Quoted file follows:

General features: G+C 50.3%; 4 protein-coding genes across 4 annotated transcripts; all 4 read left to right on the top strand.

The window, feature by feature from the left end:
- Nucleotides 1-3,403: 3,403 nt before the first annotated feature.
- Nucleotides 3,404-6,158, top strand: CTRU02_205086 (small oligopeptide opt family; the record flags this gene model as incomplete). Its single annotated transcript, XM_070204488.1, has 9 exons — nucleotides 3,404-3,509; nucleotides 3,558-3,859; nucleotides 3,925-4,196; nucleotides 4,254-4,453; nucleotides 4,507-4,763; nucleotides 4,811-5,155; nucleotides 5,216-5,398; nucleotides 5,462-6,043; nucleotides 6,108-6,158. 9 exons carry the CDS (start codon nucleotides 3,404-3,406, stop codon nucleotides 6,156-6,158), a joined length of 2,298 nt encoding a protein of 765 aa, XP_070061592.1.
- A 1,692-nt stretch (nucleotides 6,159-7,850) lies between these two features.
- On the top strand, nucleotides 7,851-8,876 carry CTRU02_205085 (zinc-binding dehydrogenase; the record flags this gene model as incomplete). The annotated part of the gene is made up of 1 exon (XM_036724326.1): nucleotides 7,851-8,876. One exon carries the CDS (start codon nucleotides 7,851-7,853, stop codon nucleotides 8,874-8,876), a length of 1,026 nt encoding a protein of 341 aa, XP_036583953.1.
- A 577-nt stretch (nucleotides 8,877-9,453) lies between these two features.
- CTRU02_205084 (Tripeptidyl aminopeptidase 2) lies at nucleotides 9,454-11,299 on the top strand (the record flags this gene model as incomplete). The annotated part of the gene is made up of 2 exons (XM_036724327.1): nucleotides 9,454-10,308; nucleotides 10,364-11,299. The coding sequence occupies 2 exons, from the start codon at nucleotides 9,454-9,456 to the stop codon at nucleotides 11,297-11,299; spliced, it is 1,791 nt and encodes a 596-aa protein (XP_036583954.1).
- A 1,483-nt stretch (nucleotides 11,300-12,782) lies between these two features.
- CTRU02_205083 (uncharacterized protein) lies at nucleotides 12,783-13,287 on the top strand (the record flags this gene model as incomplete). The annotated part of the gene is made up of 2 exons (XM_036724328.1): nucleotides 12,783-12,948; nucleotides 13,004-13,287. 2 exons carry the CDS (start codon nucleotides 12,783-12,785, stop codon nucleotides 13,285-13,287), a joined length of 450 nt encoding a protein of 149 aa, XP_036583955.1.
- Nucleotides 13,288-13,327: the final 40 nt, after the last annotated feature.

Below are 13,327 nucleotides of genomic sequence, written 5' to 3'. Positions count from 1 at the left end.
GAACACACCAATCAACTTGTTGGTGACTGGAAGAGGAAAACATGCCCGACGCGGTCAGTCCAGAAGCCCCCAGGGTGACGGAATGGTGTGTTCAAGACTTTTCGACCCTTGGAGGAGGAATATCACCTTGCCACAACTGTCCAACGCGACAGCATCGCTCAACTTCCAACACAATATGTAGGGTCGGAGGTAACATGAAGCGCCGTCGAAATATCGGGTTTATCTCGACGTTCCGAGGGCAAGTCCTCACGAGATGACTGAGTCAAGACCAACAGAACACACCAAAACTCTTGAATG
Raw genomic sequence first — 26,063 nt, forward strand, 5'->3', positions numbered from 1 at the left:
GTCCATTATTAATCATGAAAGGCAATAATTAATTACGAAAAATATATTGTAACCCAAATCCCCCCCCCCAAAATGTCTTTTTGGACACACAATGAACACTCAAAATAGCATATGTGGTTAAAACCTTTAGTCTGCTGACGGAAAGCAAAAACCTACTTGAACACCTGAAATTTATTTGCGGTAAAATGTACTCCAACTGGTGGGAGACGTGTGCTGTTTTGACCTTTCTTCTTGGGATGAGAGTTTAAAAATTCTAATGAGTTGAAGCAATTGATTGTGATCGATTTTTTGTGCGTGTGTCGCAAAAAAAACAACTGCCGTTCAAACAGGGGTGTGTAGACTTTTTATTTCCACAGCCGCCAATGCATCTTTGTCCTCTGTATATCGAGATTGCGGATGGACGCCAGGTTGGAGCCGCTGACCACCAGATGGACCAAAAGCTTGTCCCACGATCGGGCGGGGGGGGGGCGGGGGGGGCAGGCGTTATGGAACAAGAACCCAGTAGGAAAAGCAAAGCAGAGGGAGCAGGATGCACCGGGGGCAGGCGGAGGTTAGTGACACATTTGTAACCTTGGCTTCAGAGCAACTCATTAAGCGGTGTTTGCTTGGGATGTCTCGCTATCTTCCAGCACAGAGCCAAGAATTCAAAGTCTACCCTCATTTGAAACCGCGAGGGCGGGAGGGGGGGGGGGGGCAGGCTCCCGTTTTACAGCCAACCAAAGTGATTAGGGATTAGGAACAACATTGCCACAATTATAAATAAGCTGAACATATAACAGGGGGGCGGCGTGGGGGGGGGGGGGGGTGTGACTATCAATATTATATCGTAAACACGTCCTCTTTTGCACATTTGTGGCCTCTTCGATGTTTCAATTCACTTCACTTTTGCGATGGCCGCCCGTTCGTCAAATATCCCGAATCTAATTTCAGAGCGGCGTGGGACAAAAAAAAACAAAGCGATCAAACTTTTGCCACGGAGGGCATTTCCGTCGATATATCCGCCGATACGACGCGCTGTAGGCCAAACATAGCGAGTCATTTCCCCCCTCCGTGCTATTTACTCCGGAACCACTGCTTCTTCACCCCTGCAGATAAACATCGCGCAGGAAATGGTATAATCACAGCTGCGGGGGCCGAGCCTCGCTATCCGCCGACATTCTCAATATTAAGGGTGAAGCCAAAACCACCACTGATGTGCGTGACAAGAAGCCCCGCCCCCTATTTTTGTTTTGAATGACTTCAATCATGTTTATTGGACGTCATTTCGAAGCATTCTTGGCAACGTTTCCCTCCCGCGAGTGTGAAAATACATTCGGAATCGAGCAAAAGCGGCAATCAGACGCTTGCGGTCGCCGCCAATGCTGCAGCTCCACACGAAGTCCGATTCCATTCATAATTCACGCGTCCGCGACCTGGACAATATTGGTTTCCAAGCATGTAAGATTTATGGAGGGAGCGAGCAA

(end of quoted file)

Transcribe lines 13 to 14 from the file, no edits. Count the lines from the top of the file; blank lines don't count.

GAACACACCAATCAACTTGTTGGTGACTGGAAGAGGAAAACATGCCCGACGCGGTCAGTCCAGAAGCCCCCAGGGTGACGGAATGGTGTGTTCAAGACTTTTCGACCCTTGGAGGAGGAATATCACCTTGCCACAACTGTCCAACGCGACAGCATCGCTCAACTTCCAACACAATATGTAGGGTCGGAGGTAACATGAAGCGCCGTCGAAATATCGGGTTTATCTCGACGTTCCGAGGGCAAGTCCTCACGAGATGACTGAGTCAAGACCAACAGAACACACCAAAACTCTTGAATG
Raw genomic sequence first — 26,063 nt, forward strand, 5'->3', positions numbered from 1 at the left: